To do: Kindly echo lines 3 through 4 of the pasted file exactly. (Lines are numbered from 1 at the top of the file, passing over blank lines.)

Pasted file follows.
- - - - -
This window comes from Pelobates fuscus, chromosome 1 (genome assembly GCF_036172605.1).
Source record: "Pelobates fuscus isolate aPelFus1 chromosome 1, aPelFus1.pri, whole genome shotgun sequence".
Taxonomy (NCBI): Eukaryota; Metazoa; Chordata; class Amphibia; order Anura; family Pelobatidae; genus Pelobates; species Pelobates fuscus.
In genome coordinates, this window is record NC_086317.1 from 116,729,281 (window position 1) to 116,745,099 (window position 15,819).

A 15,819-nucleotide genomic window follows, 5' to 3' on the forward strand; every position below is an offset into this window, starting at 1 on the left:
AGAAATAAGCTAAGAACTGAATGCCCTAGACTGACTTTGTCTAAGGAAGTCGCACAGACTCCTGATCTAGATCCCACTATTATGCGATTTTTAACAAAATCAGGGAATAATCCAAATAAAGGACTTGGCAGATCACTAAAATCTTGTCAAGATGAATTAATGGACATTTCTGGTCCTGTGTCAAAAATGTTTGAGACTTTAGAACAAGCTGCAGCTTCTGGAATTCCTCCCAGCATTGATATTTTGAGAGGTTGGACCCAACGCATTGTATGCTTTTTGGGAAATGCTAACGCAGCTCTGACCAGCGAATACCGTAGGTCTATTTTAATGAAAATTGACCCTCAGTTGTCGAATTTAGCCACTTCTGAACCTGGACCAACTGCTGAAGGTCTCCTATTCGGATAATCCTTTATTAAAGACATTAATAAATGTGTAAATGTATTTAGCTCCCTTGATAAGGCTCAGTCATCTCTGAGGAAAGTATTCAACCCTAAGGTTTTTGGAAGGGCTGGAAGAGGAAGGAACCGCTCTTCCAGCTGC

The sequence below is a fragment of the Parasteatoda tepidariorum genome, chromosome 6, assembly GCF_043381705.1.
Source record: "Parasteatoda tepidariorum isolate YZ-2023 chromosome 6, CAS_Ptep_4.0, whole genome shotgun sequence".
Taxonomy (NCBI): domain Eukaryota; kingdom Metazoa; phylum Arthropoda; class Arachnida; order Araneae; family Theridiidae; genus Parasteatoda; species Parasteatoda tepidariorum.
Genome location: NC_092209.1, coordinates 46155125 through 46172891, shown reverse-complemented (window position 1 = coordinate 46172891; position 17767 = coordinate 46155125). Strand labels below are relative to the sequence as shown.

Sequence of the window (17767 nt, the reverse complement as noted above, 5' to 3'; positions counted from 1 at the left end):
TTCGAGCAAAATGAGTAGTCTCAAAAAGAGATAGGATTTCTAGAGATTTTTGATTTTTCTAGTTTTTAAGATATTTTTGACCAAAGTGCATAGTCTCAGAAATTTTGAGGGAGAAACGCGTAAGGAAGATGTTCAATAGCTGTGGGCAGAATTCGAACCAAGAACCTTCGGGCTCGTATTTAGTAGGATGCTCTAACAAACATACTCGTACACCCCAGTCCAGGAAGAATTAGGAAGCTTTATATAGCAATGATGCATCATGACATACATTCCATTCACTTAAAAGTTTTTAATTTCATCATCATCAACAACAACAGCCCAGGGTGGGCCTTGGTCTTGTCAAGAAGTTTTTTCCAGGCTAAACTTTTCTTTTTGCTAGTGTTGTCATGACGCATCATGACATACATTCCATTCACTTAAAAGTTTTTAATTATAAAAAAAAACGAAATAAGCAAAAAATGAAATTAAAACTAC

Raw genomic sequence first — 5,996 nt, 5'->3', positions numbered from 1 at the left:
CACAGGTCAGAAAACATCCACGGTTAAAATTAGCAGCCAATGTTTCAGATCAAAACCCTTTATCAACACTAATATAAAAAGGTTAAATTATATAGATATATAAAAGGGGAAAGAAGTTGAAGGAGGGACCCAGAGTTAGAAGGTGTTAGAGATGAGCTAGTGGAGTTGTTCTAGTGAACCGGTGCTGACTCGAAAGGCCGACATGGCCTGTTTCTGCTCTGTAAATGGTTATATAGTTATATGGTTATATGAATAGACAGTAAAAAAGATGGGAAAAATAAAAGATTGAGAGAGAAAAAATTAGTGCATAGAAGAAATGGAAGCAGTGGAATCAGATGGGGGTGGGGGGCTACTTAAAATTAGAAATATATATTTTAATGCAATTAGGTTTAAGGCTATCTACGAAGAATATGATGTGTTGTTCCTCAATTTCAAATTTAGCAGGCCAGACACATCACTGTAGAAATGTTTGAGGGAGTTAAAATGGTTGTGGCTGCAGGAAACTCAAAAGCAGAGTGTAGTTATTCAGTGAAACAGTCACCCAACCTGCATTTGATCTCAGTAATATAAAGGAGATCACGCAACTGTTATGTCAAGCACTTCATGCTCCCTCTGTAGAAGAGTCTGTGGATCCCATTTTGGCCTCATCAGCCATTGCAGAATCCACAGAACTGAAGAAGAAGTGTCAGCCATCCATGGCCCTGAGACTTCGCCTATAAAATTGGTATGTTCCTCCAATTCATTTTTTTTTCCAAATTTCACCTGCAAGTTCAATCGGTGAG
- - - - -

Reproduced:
Taxonomy (NCBI): Eukaryota; Metazoa; Chordata; class Amphibia; order Anura; family Pelobatidae; genus Pelobates; species Pelobates fuscus.
In genome coordinates, this window is record NC_086317.1 from 116,729,281 (window position 1) to 116,745,099 (window position 15,819).